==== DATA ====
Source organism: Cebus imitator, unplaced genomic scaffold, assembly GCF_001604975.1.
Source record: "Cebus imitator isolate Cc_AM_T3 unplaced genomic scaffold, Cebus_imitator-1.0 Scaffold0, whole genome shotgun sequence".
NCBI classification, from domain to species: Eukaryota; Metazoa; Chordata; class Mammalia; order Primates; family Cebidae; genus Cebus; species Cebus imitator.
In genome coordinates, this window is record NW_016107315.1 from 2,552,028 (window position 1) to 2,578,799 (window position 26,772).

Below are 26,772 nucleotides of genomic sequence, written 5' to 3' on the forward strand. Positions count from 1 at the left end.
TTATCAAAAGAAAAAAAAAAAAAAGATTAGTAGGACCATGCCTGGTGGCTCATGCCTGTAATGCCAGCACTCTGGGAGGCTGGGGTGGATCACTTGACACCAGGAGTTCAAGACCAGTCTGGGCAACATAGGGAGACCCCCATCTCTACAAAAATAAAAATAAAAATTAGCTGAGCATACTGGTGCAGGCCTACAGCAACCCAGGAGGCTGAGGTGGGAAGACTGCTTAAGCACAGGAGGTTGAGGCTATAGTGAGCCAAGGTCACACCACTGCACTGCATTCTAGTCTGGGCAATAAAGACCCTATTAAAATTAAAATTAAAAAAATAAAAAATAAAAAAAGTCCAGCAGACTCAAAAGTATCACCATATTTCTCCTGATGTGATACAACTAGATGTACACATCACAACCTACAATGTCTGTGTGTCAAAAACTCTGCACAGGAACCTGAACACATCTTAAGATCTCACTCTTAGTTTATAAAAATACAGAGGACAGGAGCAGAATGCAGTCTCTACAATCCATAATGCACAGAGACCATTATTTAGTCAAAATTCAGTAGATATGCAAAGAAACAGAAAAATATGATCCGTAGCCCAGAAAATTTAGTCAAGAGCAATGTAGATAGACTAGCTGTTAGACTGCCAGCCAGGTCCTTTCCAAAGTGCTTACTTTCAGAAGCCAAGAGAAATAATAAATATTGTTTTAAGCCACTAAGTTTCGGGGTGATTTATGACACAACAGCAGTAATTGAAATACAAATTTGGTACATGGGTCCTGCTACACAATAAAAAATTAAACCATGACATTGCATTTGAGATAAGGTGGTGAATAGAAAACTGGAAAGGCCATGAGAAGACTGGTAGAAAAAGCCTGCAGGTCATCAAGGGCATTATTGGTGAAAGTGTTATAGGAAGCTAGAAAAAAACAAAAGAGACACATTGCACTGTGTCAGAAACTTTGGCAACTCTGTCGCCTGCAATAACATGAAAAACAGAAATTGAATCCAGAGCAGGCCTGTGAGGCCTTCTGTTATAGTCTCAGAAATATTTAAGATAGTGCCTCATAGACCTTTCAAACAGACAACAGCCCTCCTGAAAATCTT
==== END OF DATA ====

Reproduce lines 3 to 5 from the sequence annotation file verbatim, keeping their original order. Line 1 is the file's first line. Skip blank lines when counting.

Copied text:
NCBI classification, from domain to species: Eukaryota; Metazoa; Chordata; class Mammalia; order Primates; family Cebidae; genus Cebus; species Cebus imitator.
In genome coordinates, this window is record NW_016107315.1 from 2,552,028 (window position 1) to 2,578,799 (window position 26,772).

Below are 26,772 nucleotides of genomic sequence, written 5' to 3' on the forward strand. Positions count from 1 at the left end.